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Maidstone: Jenny and Neil Burdett ask committee of MPs to extend vaccination programme after daughter Faye's meningitis B death

The parents of Maidstone toddler Faye Burdett today spoke publicly for the first time about the devastating loss of their daughter, as they urged MPs to extend the meningitis B jab to all children.

The two-year-old, from Shepway, lost her 12-day fight to the killer disease on Valentine’s Day.

Her brave parents Jenny and Neil chose to share the heart-breaking images of the dying tot, covered in a rash, in a bid to raise awareness about the infection.

Faye Burdett died from meningitis on Valentine's Day
Faye Burdett died from meningitis on Valentine's Day

Following the tragedy, a petition calling on the government to change its immunisation programme became the most signed in parliamentary history.

Currently, the jab is only given to those born after July 2015 but supporters want all children under the age of 11 to be vaccinated. It closed with 823,341 signatures, prompting a Parliamentary debate to be called.

Ahead of that the Petitions Committee today heard from the Burdetts, and other families who had first-hand experience of meningitis.

Neil Burdett said that awareness needed to be raised about the disease. He and wife Jenny thought that Faye had been protected against meningitis B because the toddler had had a jab against other strains.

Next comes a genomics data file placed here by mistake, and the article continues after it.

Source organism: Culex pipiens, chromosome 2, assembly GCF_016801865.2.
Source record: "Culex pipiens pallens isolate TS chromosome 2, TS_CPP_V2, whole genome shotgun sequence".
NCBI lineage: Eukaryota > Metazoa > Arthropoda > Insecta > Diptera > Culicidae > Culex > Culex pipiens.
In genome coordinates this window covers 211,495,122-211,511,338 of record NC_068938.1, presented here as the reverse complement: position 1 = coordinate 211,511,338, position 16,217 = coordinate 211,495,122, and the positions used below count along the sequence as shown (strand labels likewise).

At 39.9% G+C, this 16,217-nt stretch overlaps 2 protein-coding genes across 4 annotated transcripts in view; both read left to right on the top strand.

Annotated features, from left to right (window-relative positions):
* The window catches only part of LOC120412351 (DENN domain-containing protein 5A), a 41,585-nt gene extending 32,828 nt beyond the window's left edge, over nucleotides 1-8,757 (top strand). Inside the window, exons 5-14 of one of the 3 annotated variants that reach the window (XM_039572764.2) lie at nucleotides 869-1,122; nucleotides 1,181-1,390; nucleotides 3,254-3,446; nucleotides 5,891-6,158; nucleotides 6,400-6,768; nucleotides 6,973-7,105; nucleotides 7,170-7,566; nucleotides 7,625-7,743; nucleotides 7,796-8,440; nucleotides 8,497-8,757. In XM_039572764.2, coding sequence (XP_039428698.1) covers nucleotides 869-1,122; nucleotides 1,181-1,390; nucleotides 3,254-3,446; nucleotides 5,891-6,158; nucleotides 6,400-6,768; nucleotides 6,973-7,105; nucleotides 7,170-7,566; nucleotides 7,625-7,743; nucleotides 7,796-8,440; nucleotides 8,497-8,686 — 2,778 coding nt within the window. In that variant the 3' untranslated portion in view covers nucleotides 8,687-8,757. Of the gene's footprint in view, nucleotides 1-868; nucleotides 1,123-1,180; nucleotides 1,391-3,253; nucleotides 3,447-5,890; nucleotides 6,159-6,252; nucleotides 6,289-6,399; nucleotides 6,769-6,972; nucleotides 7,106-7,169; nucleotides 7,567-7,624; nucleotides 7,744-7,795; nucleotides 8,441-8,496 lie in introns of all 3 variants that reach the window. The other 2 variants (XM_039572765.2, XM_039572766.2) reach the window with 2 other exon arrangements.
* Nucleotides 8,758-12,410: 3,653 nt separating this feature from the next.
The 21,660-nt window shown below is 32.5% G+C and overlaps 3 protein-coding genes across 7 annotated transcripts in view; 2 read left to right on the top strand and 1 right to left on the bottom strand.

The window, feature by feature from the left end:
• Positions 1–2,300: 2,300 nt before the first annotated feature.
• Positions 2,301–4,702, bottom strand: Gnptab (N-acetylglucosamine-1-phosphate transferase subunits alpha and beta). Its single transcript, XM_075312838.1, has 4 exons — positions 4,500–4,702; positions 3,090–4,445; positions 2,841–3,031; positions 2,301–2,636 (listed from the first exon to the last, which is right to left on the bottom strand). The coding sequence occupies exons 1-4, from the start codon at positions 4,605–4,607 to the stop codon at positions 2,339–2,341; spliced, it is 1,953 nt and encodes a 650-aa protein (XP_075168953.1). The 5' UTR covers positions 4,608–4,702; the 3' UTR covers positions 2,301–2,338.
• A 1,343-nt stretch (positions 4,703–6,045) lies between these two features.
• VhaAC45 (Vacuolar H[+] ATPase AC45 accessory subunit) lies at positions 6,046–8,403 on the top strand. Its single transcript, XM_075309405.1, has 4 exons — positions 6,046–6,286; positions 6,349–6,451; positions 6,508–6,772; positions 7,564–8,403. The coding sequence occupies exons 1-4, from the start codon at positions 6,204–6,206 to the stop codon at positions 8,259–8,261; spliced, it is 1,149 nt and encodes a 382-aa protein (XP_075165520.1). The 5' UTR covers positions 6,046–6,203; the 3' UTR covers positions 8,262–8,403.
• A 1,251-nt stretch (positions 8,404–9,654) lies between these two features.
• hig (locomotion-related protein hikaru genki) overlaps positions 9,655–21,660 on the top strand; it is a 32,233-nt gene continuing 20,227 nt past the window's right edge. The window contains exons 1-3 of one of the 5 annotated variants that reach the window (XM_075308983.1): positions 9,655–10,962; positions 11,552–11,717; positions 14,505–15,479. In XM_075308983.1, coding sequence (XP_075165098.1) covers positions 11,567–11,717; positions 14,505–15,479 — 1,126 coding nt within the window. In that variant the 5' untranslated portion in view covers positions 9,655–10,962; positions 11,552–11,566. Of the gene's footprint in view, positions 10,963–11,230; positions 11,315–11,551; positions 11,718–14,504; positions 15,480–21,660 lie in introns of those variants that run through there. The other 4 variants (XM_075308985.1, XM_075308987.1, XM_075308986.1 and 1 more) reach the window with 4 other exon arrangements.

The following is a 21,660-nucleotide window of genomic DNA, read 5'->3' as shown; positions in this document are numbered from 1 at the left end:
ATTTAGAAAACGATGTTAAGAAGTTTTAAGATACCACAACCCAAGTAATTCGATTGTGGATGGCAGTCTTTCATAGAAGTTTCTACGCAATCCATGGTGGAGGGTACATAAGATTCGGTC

Neil and Jenny Burdett talk to the Petitions Committee
Neil and Jenny Burdett talk to the Petitions Committee

Faye was sent home from Maidstone Hospital, diagnosed with a virus. She returned seven hours later and was sent to Evelina Children's Hospital in London with meningitis B.

Mr Burdett called for doctors to be more cautious when treating children displaying signs which could be meningitis.

He said: "Even if she had just got antibiotics as a precaution it would have given her a chance and that opportunity was missed.

"And for us we can never forget that - those seven hours with her at home when she was just getting worse and worse.

"That's when we lost Faye. By the time they got on top of the meningitis the septicaemia was so bad you can't fight it.

"If that timescale had been reduced I am confident we would still have Faye. It all comes down to time.

"Everybody is too scared to diagnose meningitis. If doctors suspect it in any way they should take a blood test and keep the patient there until they get it confirmed."

He also criticised drug companies and private health clinics for "cashing in" on the jab by charging high prices for the immunisation programme.

Prior to the evidence gathering session, however, the Department for Health released a statement defending its current policy and saying it was not cost-effective to extend the immunisation programme.

England rugby legend Matt Dawson appeared before MPs
England rugby legend Matt Dawson appeared before MPs

The Department of Health said it was a not a good use of NHS resources.

The Burdetts were joined by the creator of the petition, Lee Booth, and rugby legend Matt Dawson, whose son Sami recently survived the virus.

The TV personality posted pictures on Twitter of the two-year-old in his hospital bed, covered in red marks and attached to wires and tubes.

He said he had been inspired to get involved with the campaign after reading Faye's tragic story.

Also giving evidence will be Claire Timmins, from Walsall, whose seven-year-old son Mason also died from the deadly disease in 2013.

Next Tuesday the same committee will hear from representatives from Meningitis Now, the Meningitis Research Foundation and professor Andrew Pollard, chairman of the Joint Committee on Vaccination and Immunisation which advised government policy on its existing jab policy.

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